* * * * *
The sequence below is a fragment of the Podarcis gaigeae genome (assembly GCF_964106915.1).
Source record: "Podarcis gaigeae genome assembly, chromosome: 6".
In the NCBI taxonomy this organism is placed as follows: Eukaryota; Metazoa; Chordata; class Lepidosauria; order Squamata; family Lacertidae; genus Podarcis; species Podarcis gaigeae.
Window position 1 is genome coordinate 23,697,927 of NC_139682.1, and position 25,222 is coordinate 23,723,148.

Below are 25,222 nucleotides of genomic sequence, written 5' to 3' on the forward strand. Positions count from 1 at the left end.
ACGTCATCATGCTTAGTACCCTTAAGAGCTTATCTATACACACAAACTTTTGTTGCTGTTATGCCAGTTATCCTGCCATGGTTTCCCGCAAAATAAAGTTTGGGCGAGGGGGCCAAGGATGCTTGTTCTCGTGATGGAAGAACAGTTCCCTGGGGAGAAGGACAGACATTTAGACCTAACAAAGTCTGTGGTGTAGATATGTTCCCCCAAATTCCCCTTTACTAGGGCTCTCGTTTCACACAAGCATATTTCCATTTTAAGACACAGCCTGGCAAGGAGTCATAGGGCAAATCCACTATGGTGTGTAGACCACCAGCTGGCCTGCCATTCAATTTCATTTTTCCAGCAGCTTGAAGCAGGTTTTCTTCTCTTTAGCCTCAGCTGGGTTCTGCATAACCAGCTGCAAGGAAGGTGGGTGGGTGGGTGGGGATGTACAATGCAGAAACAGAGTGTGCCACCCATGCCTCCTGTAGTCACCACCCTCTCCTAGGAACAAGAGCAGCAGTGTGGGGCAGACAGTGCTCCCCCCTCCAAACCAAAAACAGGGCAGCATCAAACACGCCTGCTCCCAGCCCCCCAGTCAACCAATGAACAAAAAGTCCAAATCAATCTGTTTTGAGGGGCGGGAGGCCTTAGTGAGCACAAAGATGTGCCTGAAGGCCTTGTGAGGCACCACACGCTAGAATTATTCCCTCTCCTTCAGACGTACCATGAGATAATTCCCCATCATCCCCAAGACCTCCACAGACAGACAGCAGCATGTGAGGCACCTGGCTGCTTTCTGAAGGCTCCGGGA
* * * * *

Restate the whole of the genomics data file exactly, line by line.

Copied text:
The sequence below is a fragment of the Podarcis gaigeae genome (assembly GCF_964106915.1).
Source record: "Podarcis gaigeae genome assembly, chromosome: 6".
In the NCBI taxonomy this organism is placed as follows: Eukaryota; Metazoa; Chordata; class Lepidosauria; order Squamata; family Lacertidae; genus Podarcis; species Podarcis gaigeae.
Window position 1 is genome coordinate 23,697,927 of NC_139682.1, and position 25,222 is coordinate 23,723,148.

Below are 25,222 nucleotides of genomic sequence, written 5' to 3' on the forward strand. Positions count from 1 at the left end.
ACGTCATCATGCTTAGTACCCTTAAGAGCTTATCTATACACACAAACTTTTGTTGCTGTTATGCCAGTTATCCTGCCATGGTTTCCCGCAAAATAAAGTTTGGGCGAGGGGGCCAAGGATGCTTGTTCTCGTGATGGAAGAACAGTTCCCTGGGGAGAAGGACAGACATTTAGACCTAACAAAGTCTGTGGTGTAGATATGTTCCCCCAAATTCCCCTTTACTAGGGCTCTCGTTTCACACAAGCATATTTCCATTTTAAGACACAGCCTGGCAAGGAGTCATAGGGCAAATCCACTATGGTGTGTAGACCACCAGCTGGCCTGCCATTCAATTTCATTTTTCCAGCAGCTTGAAGCAGGTTTTCTTCTCTTTAGCCTCAGCTGGGTTCTGCATAACCAGCTGCAAGGAAGGTGGGTGGGTGGGTGGGGATGTACAATGCAGAAACAGAGTGTGCCACCCATGCCTCCTGTAGTCACCACCCTCTCCTAGGAACAAGAGCAGCAGTGTGGGGCAGACAGTGCTCCCCCCTCCAAACCAAAAACAGGGCAGCATCAAACACGCCTGCTCCCAGCCCCCCAGTCAACCAATGAACAAAAAGTCCAAATCAATCTGTTTTGAGGGGCGGGAGGCCTTAGTGAGCACAAAGATGTGCCTGAAGGCCTTGTGAGGCACCACACGCTAGAATTATTCCCTCTCCTTCAGACGTACCATGAGATAATTCCCCATCATCCCCAAGACCTCCACAGACAGACAGCAGCATGTGAGGCACCTGGCTGCTTTCTGAAGGCTCCGGGA